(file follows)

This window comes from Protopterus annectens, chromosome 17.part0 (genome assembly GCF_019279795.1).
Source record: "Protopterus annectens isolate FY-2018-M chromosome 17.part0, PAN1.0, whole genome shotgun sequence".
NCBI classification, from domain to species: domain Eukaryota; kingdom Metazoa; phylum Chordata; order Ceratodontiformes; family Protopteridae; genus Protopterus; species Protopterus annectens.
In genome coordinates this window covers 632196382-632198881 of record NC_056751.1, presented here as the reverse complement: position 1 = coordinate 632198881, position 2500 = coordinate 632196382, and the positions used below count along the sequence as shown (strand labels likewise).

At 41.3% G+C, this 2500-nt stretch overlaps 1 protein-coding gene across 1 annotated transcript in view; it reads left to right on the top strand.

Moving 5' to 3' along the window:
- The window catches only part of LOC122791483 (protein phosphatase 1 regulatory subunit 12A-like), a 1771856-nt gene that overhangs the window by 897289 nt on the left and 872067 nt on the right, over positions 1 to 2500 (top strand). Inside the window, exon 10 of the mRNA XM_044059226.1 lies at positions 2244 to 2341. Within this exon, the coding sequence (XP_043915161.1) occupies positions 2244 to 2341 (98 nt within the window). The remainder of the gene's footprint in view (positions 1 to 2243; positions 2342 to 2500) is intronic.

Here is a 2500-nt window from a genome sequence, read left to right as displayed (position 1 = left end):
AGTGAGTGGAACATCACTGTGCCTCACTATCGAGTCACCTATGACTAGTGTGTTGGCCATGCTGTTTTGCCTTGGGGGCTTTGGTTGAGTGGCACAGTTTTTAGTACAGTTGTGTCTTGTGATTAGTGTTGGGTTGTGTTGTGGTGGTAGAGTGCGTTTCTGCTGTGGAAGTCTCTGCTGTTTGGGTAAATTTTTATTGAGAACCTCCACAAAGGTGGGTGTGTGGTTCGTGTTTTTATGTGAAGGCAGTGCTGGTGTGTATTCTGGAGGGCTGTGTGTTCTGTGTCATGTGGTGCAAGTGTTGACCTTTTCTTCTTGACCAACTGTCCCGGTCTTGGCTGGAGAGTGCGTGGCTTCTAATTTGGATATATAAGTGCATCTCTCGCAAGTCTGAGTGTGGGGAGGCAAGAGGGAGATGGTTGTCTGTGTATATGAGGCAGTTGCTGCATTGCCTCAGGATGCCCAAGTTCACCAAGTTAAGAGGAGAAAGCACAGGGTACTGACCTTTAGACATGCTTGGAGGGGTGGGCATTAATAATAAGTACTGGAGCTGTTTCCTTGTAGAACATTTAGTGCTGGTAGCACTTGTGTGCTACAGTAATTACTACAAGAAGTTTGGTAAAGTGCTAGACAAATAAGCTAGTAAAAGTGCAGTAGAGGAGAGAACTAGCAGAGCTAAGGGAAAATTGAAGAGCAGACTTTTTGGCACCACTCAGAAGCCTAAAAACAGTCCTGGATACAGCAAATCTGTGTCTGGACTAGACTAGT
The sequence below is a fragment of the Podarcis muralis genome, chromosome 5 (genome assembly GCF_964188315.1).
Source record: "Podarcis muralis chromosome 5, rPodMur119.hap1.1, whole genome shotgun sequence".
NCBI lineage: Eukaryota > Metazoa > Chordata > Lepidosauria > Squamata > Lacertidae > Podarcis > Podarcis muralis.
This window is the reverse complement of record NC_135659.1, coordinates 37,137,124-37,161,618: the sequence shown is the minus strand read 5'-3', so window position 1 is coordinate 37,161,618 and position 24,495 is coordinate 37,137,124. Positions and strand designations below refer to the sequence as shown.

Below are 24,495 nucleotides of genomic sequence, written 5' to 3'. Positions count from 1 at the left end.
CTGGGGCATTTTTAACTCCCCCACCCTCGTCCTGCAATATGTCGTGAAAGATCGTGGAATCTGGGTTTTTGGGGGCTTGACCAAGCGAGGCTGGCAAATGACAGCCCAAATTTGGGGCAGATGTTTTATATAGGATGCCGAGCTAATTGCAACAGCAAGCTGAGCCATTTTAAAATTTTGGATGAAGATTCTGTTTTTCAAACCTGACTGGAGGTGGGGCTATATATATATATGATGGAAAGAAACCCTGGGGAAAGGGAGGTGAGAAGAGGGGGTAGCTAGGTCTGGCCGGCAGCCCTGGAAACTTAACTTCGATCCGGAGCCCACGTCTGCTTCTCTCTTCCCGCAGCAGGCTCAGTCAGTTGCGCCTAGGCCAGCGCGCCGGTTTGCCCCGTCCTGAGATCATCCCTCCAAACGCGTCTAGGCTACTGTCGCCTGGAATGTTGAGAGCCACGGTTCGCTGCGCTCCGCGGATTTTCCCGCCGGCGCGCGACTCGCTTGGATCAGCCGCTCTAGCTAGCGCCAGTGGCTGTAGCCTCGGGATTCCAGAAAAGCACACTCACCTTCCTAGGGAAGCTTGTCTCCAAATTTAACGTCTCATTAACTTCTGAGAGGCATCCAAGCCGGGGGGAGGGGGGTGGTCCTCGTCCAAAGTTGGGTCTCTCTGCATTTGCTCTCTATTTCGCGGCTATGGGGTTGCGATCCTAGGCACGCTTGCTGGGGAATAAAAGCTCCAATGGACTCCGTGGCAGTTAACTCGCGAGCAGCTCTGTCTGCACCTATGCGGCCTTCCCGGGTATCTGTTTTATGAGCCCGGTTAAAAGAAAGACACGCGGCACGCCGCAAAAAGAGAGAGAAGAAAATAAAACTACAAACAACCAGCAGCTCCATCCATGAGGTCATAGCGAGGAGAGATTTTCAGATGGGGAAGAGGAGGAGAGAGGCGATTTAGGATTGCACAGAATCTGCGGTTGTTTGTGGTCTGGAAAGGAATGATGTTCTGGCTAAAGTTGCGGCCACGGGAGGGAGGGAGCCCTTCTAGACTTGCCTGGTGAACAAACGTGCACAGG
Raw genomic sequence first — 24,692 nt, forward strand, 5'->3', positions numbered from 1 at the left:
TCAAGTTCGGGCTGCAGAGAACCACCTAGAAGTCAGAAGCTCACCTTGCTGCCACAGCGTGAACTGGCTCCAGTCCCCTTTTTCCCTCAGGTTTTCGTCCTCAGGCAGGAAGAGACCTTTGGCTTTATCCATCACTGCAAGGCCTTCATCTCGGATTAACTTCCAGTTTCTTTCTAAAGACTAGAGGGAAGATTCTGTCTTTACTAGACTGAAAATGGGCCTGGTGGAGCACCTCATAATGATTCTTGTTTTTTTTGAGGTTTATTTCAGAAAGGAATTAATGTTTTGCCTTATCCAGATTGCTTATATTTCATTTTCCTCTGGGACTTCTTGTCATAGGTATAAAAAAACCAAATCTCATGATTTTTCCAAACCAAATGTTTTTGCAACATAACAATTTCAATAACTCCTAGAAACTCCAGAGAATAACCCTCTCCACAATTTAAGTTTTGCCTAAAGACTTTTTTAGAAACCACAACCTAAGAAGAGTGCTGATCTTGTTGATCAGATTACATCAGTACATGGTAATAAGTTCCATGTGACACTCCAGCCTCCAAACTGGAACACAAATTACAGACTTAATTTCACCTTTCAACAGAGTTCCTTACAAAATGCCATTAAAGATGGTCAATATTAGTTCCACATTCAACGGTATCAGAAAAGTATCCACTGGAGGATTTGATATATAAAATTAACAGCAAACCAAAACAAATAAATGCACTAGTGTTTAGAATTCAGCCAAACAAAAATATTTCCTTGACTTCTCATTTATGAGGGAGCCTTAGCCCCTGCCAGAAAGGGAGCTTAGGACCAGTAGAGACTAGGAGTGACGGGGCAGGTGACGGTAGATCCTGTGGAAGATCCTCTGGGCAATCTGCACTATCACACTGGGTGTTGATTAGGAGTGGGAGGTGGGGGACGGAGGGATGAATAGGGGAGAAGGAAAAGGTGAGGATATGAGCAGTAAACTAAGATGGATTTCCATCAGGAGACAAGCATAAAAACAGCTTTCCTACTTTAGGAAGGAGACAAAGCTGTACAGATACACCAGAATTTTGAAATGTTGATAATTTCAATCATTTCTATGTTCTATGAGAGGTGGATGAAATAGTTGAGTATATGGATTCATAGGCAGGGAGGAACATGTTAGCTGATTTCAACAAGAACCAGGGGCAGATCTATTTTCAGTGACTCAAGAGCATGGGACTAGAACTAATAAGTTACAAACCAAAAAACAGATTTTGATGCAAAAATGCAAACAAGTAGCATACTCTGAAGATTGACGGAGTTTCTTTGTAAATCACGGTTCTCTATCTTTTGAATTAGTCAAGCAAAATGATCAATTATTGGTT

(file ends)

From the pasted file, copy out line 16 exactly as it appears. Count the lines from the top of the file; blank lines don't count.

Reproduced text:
Raw genomic sequence first — 24,692 nt, forward strand, 5'->3', positions numbered from 1 at the left: